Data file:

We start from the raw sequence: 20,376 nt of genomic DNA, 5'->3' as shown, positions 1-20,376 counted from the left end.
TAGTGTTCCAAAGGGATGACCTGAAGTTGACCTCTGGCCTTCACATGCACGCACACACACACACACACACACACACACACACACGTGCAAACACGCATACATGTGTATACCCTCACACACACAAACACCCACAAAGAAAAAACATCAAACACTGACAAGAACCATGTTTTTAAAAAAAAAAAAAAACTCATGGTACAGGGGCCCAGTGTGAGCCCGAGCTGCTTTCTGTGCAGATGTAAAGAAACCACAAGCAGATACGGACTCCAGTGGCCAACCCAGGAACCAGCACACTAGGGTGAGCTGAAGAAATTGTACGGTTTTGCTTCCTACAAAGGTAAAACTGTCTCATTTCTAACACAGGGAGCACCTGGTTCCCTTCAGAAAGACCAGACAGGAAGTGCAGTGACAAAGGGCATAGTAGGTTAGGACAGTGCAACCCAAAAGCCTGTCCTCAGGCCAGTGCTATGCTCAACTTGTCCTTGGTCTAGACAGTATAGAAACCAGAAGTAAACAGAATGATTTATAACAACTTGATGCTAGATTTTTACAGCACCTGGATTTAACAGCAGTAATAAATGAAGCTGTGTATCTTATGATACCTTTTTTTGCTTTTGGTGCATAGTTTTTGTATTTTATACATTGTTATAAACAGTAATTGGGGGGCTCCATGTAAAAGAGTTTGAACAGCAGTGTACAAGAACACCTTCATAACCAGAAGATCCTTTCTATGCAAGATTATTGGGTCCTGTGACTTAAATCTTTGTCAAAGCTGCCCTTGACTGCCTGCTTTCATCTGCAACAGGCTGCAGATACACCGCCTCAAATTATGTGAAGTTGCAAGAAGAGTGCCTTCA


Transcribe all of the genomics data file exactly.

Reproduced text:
We start from the raw sequence: 20,376 nt of genomic DNA, 5'->3' as shown, positions 1-20,376 counted from the left end.
TAGTGTTCCAAAGGGATGACCTGAAGTTGACCTCTGGCCTTCACATGCACGCACACACACACACACACACACACACACACACACGTGCAAACACGCATACATGTGTATACCCTCACACACACAAACACCCACAAAGAAAAAACATCAAACACTGACAAGAACCATGTTTTTAAAAAAAAAAAAAAACTCATGGTACAGGGGCCCAGTGTGAGCCCGAGCTGCTTTCTGTGCAGATGTAAAGAAACCACAAGCAGATACGGACTCCAGTGGCCAACCCAGGAACCAGCACACTAGGGTGAGCTGAAGAAATTGTACGGTTTTGCTTCCTACAAAGGTAAAACTGTCTCATTTCTAACACAGGGAGCACCTGGTTCCCTTCAGAAAGACCAGACAGGAAGTGCAGTGACAAAGGGCATAGTAGGTTAGGACAGTGCAACCCAAAAGCCTGTCCTCAGGCCAGTGCTATGCTCAACTTGTCCTTGGTCTAGACAGTATAGAAACCAGAAGTAAACAGAATGATTTATAACAACTTGATGCTAGATTTTTACAGCACCTGGATTTAACAGCAGTAATAAATGAAGCTGTGTATCTTATGATACCTTTTTTTGCTTTTGGTGCATAGTTTTTGTATTTTATACATTGTTATAAACAGTAATTGGGGGGCTCCATGTAAAAGAGTTTGAACAGCAGTGTACAAGAACACCTTCATAACCAGAAGATCCTTTCTATGCAAGATTATTGGGTCCTGTGACTTAAATCTTTGTCAAAGCTGCCCTTGACTGCCTGCTTTCATCTGCAACAGGCTGCAGATACACCGCCTCAAATTATGTGAAGTTGCAAGAAGAGTGCCTTCA